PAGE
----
The PDC World Matchplay returns to bring its unique brand of thrills and spills.

There are few better darting locales than the stunning Winter Gardens in Blackpool. Against the backdrop of the Pleasure Beach and occasional sunshine, 32 of the best players in the game will be aiming to land one of the biggest titles the sport offers. The glory of being the World Matchplay champion also brings with it a very tasty prize pot.

We’re taking a look at the runners and riders at the 26th PDC World Matchplay.

The favourites

Another tournament, another set of odds which makes Michael van Gerwen the favourite. We’ve all been here before.

He’s been backed at close to evens by tournament sponsor Betfred. Rob Cross and defending champion Gary Anderson are in the mix as well. James Wade, one of three players to have won the title before, is also in the running. Gerwyn Price has a decent chance to go far – he’ll see his half of the draw as conquerable.

Peter Wright comes into the tournament as sixth seed, but Snakebite is in the best form of any player taking part. Winning the German Darts Masters, plus two Players Championship tournaments on the bounce, gives the 2017 runner-up some serious momentum.

Lawrence Lustig/PDC

Photo: Lawrence Lustig/PDC

The dark horses

Last year, Jeffrey de Zwaan rocked up at the Winter Gardens and subsequently stunned van Gerwen. He was only one of two unseeded players to win a game, but de Zwaan powered on to make the semi-finals. There are plenty of candidates for dark horse status in 2019.

John Henderson has a bit of a record for causing a stir at majors. The big Scot faces a vulnerable Simon Whitlock. He’s in a quarter of the draw that also features Keegan Brown, who isn’t widely fancied for World Matchplay success but occupies a section featuring a number of players who aren’t in the sort of form he’s been in. Joe Cullen and Jermaine Wattimena are also players who can do some damage if they hit the ground running.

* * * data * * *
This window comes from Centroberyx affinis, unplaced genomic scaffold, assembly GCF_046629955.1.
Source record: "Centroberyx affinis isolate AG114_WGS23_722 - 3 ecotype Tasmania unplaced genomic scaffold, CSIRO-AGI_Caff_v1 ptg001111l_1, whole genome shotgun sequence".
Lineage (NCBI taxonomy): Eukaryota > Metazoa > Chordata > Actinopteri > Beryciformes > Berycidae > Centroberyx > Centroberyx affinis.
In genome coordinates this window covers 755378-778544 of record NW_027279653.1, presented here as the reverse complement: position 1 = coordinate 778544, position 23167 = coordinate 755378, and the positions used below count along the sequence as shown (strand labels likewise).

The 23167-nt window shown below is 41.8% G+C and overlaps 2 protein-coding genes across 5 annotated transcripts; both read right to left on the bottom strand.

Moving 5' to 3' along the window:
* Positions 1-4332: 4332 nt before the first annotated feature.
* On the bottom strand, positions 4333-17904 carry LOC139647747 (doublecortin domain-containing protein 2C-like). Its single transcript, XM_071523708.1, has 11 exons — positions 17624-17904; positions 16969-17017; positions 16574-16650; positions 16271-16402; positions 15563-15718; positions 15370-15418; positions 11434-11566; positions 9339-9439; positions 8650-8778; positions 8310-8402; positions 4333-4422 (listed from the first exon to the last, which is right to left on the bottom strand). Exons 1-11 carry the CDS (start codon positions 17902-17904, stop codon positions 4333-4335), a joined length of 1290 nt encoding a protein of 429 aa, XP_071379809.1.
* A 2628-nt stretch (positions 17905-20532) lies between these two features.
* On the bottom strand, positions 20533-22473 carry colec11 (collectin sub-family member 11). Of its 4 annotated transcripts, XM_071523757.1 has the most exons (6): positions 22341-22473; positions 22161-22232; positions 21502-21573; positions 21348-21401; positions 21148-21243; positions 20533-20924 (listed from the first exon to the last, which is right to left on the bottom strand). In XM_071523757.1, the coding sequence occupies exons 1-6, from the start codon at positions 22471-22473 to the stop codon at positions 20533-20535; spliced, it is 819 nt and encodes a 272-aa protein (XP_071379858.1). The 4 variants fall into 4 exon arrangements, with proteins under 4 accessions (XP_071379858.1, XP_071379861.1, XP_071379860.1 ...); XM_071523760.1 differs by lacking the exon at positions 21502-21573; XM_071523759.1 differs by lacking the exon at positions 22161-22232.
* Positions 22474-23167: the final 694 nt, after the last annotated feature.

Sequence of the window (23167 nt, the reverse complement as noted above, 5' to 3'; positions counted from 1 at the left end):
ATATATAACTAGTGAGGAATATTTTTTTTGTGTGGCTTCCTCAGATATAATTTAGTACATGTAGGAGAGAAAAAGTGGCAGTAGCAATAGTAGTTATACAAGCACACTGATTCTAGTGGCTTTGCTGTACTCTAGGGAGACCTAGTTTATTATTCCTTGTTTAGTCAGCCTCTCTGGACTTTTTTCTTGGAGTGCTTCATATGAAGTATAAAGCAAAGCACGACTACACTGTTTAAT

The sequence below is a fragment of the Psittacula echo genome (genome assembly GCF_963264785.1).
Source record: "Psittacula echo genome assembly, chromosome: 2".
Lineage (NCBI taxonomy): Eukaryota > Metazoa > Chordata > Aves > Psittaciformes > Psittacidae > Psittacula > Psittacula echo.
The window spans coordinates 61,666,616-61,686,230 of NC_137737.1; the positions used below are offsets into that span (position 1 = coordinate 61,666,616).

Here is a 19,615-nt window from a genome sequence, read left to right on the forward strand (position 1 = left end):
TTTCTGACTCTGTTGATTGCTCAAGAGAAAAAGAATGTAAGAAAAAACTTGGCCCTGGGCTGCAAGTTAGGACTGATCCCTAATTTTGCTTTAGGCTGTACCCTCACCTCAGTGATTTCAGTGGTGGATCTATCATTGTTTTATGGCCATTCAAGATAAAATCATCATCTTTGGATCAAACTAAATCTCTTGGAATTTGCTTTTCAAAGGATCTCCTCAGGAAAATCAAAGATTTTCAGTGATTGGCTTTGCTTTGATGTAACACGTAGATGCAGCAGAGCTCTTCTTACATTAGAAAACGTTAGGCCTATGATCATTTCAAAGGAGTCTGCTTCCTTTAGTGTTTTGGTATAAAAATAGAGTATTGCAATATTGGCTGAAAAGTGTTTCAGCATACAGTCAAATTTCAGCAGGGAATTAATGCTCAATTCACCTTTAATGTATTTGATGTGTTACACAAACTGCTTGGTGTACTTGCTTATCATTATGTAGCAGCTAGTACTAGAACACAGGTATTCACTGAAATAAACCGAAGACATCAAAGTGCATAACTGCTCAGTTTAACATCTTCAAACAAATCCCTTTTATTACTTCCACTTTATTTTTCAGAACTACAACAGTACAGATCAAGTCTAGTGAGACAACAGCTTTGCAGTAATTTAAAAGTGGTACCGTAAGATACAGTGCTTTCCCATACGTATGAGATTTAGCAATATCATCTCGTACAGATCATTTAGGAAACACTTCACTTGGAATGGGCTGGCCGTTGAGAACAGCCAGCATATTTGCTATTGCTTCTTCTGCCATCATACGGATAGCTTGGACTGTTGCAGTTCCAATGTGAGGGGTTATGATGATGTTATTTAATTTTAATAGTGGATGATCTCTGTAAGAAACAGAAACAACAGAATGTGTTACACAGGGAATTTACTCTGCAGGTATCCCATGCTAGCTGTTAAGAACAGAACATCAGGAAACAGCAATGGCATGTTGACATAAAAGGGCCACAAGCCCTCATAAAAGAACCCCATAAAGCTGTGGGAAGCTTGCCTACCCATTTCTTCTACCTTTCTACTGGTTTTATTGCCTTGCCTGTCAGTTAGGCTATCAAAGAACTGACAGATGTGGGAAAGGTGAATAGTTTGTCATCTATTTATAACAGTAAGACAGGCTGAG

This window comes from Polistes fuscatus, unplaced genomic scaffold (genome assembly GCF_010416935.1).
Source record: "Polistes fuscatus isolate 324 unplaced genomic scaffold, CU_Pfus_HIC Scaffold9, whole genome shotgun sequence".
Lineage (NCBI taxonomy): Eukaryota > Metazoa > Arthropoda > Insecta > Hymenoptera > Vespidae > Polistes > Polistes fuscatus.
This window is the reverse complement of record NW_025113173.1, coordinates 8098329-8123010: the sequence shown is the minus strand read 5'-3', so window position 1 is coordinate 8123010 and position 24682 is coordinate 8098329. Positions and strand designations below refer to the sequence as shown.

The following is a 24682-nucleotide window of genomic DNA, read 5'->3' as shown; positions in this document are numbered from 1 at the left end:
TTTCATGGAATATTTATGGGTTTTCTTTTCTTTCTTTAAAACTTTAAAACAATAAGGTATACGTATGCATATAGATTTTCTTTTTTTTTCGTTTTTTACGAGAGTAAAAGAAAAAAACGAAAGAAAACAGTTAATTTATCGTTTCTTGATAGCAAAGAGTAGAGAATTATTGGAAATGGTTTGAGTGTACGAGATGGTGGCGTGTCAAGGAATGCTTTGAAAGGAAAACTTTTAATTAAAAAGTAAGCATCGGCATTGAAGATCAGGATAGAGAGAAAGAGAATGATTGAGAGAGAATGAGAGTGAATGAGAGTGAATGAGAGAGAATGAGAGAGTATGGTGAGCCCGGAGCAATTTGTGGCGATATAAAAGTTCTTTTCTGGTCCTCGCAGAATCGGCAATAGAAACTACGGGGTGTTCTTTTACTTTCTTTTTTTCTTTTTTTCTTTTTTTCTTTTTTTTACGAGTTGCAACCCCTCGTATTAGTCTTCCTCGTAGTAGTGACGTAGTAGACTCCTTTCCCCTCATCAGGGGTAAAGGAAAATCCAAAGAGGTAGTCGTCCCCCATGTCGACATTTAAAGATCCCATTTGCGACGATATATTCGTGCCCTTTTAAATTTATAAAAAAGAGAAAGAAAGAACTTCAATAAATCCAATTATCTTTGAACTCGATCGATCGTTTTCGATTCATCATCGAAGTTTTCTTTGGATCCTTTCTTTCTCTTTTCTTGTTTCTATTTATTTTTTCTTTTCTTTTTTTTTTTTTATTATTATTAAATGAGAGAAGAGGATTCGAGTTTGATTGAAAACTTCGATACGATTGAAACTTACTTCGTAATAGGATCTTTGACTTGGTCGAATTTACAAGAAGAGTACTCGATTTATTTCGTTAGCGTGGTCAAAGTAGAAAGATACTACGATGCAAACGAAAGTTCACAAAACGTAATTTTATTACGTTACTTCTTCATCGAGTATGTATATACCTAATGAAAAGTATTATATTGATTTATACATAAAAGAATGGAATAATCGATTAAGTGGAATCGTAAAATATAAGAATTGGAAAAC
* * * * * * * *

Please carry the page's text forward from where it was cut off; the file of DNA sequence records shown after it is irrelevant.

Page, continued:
Daryl Gurney is a multiple major champion and the third seed, but comes in under the radar due to mediocre recent form. Then there’s also Mensur Suljovic, who came close to winning last year’s title, but isn’t roundly backed. Either could go all the way.

We’ve picked out five ties to keep an especially close eye on in the first round of the PDC World Matchplay.

The debutants

Seven players enter the World Matchplay for the first time ever. Every one of them has the quality to succeed, which puts their success down to whether they can settle quickly amid the unique atmosphere of the Winter Gardens.

Four of the seven have landed themselves a tricky tie against top eight seeds. Chris Dobey meets Cross, while Ricky Evans plays Gurney. Jamie Hughes goes up against Michael Smith, and it’s Gary Anderson who stands in Danny Noppert’s way.

The other three have got kinder draws – on paper, anyway. Krzysztof Ratajski and Glen Durrant will play the two lowest seeds, Darren Webster and Adrian Lewis, respectively. Nathan Aspinall is a seeded debutant, which is rare. He’ll clash with a veteran, Mervyn King.

Which of this magnificent seven will get furthest? Could one even ride off into the sunset with the World Matchplay title?

Pieter Verbeek/PV-Darts

Photo: Pieter Verbeek/PV-Darts

The most at risk

Adrian Lewis is skating on the thinnest of ice. The world number 16 is at serious risk of dropping out of the PDC Order of Merit’s top tier. Even if he sees off Durrant in round one, van Gerwen could await him. It’s going to be a rocky ride for Jackpot.

He has a significant chunk of PDC ranking money riding on it, too. Wright and Gurney similarly need to defend significant World Matchplay totals.

Ian White and Michael Smith are at risk, reputation-wise. The pair are obviously talented, but can’t afford another failure at a major on their record.

Following that thread, van Gerwen himself is in the firing line. A third successive foiled run at the World Matchplay will give the critics some extra ammunition.

Take part in our Fantasy World Matchplay to pick up some pretty tasty cash prizes.


Author: Ed McCosh